(Posted here for comment, critique, disagreement, etc :-)
Dear Mr. Shaw,
Congratulations on being returned to Parliament in New Zealand's 2017 General Election. You are now in a position where you can influence the makeup of a coalition government. Obviously, your preferred coalition partner is the New Zealand Labour Party - you have synergies and significant policy overlaps. Unfortunately, between your two parties you did not win enough seats collectively to achieve a majority. This leaves you with 3 possibilities:
1) Form a 3-way coalition with New Zealand First
2) Form a coalition government with National
3) Remain in opposition
Going out on a limb, I'm going to assume that the first option is now your preferred outcome. This may well eventuate, but you have very little influence in making that decision. (And your level of influence in government is something that New Zealand First will likely seek to minimise in their negotiation with Labour.)
Option 2 is arguably a much stronger position for your party. You could negotiate environmental policy from a position of strength, and demand significant concessions from the National party on social issues.
Option 3 is familiar territory. Perhaps your comfort ground as a party of activism and protest, but fundamentally a place where you can expend a great deal of effort, make a lot of noise, but not meaningfully effect change.
All but the second option will see you taking an essentially passive role in Parliament, so the remainder of this letter will deal with the possibility of a National Green coalition. I have heard a number of arguments against such a proposal; I will address each of them here:
* Your membership wouldn’t stand for it. There is likely a large number who won’t, but equally, there were a large number of voters who wouldn’t stand for your former co-leader’s stance on welfare. Your constituency appears to be a mix of people with social and/or environmental priorities. Your polling numbers roughly halved by alienating the latter group – you may find that your support remains steady (or lifts slightly) by returning your focus to delivering environmental wins.
* National’s coalition partners die off. I understand that this may be uncomfortable territory for the Green Party, especially when considering the fate of the Maori Party, Act and United Future. But you will need to get off the benches and enter the great game at some point! You will triumph or fail on the merits of your ideas and policies, and when you’re done you should be able to point to a legacy of significant achievements for your voters. To do otherwise is akin to a promising young All Black attending all the training sessions and prep with the team but refusing to take the field when call on, out of fear of suffering a career-ending injury.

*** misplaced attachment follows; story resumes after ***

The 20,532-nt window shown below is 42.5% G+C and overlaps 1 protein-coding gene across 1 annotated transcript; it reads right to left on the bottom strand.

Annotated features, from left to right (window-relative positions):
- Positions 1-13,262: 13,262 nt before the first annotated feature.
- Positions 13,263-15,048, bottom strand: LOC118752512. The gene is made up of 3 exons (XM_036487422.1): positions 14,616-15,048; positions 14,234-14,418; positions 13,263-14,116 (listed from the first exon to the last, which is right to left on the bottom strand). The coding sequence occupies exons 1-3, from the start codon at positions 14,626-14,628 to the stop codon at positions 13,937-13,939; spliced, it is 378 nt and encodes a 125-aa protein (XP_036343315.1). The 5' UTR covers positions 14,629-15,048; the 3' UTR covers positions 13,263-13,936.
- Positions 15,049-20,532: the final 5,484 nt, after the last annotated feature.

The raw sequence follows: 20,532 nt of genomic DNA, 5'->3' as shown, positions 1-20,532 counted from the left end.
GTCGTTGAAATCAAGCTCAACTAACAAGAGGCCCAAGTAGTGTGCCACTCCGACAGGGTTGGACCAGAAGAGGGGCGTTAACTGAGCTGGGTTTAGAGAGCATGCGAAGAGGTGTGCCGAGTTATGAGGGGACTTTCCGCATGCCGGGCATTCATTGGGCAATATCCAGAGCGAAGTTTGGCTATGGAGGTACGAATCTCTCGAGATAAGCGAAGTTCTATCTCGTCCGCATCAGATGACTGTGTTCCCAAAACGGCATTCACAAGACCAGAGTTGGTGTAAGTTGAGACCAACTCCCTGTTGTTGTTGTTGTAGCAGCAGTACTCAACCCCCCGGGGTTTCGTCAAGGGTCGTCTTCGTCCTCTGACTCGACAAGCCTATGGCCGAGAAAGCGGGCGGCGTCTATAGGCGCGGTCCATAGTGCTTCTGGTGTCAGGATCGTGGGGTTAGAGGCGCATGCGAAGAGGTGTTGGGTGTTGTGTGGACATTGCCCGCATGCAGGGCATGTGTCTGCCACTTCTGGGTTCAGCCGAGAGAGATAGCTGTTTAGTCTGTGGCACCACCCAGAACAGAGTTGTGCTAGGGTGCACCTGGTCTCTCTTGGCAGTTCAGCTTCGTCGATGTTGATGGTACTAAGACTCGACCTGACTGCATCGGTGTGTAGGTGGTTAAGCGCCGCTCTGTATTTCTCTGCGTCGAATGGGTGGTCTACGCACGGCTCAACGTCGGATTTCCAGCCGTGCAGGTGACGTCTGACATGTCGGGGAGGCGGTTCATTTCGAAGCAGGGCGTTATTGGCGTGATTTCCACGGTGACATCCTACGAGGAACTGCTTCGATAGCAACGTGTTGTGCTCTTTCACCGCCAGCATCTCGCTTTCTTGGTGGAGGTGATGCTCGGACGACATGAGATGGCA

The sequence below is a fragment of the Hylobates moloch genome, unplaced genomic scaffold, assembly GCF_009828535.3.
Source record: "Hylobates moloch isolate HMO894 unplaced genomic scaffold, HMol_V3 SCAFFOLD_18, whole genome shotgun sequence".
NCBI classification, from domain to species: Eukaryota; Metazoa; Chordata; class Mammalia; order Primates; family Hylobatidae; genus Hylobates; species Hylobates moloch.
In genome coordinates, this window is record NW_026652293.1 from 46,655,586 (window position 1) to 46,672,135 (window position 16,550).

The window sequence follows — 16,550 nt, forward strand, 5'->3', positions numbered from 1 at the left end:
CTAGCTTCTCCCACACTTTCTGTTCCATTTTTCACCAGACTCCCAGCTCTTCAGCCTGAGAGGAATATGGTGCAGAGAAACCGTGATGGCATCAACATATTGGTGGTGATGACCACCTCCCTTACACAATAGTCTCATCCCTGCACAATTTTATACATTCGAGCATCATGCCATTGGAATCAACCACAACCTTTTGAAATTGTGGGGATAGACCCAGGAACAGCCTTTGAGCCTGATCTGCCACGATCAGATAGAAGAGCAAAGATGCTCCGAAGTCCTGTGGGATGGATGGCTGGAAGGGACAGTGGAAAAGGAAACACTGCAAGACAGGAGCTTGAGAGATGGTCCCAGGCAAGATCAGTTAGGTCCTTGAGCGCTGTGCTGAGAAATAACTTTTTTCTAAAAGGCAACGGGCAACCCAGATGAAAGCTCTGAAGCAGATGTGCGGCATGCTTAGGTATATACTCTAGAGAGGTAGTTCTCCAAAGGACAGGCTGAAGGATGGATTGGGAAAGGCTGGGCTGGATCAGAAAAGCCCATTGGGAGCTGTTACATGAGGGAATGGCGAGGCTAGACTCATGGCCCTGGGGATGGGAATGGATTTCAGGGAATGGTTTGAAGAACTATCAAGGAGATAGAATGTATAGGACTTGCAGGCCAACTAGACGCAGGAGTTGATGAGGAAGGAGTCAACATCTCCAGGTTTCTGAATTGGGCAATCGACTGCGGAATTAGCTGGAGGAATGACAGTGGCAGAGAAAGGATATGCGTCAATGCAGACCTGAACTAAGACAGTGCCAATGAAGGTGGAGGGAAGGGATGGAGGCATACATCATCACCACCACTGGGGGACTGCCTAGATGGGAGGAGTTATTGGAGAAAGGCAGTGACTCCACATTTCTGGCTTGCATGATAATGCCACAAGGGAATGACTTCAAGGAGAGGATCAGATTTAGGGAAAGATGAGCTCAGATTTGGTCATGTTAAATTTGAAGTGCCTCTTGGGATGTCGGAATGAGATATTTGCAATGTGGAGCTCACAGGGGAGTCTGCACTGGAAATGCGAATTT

* You campaigned to change the government. Well you certainly would achieve that! A National-Green government would be a markedly different government to the one National, Act, The Maori Party and United Future was.
Mr. Shaw, Winston Peters is not the only potential Kingmaker that the voters delivered on September 23rd. It only seems that way because you seem to have ruled yourself out of contention for that pivotal role. If that is indeed that case, then I am inclined to ask, “What is the purpose of the Green Party?”
If your intentions are to form part of a government and implement meaningful reforms to benefit the environment and New Zealand’s worst off, then pick up the phone and get on with doing precisely that. If instead, your intention is to simply act as a support partner for the New Zealand Labour Party, then I would suggest that running two independent parties may be a flawed strategy. By splitting the vote, you have returned National’s Nick Smith in Nelson and Nikki Kaye in Auckland Central and likely achieved a lower number of seats than a unified centre-left party might have.
Will you shape your own destiny and take action to change the government? Or will you continue to follow where other parties tell you to go?
A Potential Blue-Green voter.